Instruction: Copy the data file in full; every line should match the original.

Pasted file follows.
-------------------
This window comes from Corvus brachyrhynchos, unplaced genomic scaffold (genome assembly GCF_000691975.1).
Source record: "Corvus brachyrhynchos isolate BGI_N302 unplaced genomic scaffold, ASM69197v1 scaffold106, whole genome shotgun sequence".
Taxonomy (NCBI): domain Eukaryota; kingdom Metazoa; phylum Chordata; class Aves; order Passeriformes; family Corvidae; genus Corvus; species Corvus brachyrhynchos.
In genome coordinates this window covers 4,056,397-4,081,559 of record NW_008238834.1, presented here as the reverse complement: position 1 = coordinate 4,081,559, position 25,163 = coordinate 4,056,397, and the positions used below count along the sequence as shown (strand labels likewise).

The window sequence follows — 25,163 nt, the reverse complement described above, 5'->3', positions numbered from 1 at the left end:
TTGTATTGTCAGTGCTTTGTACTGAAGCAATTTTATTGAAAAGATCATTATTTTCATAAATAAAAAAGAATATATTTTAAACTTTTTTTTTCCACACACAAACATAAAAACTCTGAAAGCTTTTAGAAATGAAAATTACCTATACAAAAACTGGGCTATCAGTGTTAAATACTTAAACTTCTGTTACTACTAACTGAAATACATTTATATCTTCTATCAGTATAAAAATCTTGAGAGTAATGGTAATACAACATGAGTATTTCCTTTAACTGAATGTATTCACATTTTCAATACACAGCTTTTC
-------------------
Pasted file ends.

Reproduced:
This window comes from Corvus brachyrhynchos, unplaced genomic scaffold (genome assembly GCF_000691975.1).
Source record: "Corvus brachyrhynchos isolate BGI_N302 unplaced genomic scaffold, ASM69197v1 scaffold106, whole genome shotgun sequence".
Taxonomy (NCBI): domain Eukaryota; kingdom Metazoa; phylum Chordata; class Aves; order Passeriformes; family Corvidae; genus Corvus; species Corvus brachyrhynchos.
In genome coordinates this window covers 4,056,397-4,081,559 of record NW_008238834.1, presented here as the reverse complement: position 1 = coordinate 4,081,559, position 25,163 = coordinate 4,056,397, and the positions used below count along the sequence as shown (strand labels likewise).

The window sequence follows — 25,163 nt, the reverse complement described above, 5'->3', positions numbered from 1 at the left end:
TTGTATTGTCAGTGCTTTGTACTGAAGCAATTTTATTGAAAAGATCATTATTTTCATAAATAAAAAAGAATATATTTTAAACTTTTTTTTTCCACACACAAACATAAAAACTCTGAAAGCTTTTAGAAATGAAAATTACCTATACAAAAACTGGGCTATCAGTGTTAAATACTTAAACTTCTGTTACTACTAACTGAAATACATTTATATCTTCTATCAGTATAAAAATCTTGAGAGTAATGGTAATACAACATGAGTATTTCCTTTAACTGAATGTATTCACATTTTCAATACACAGCTTTTC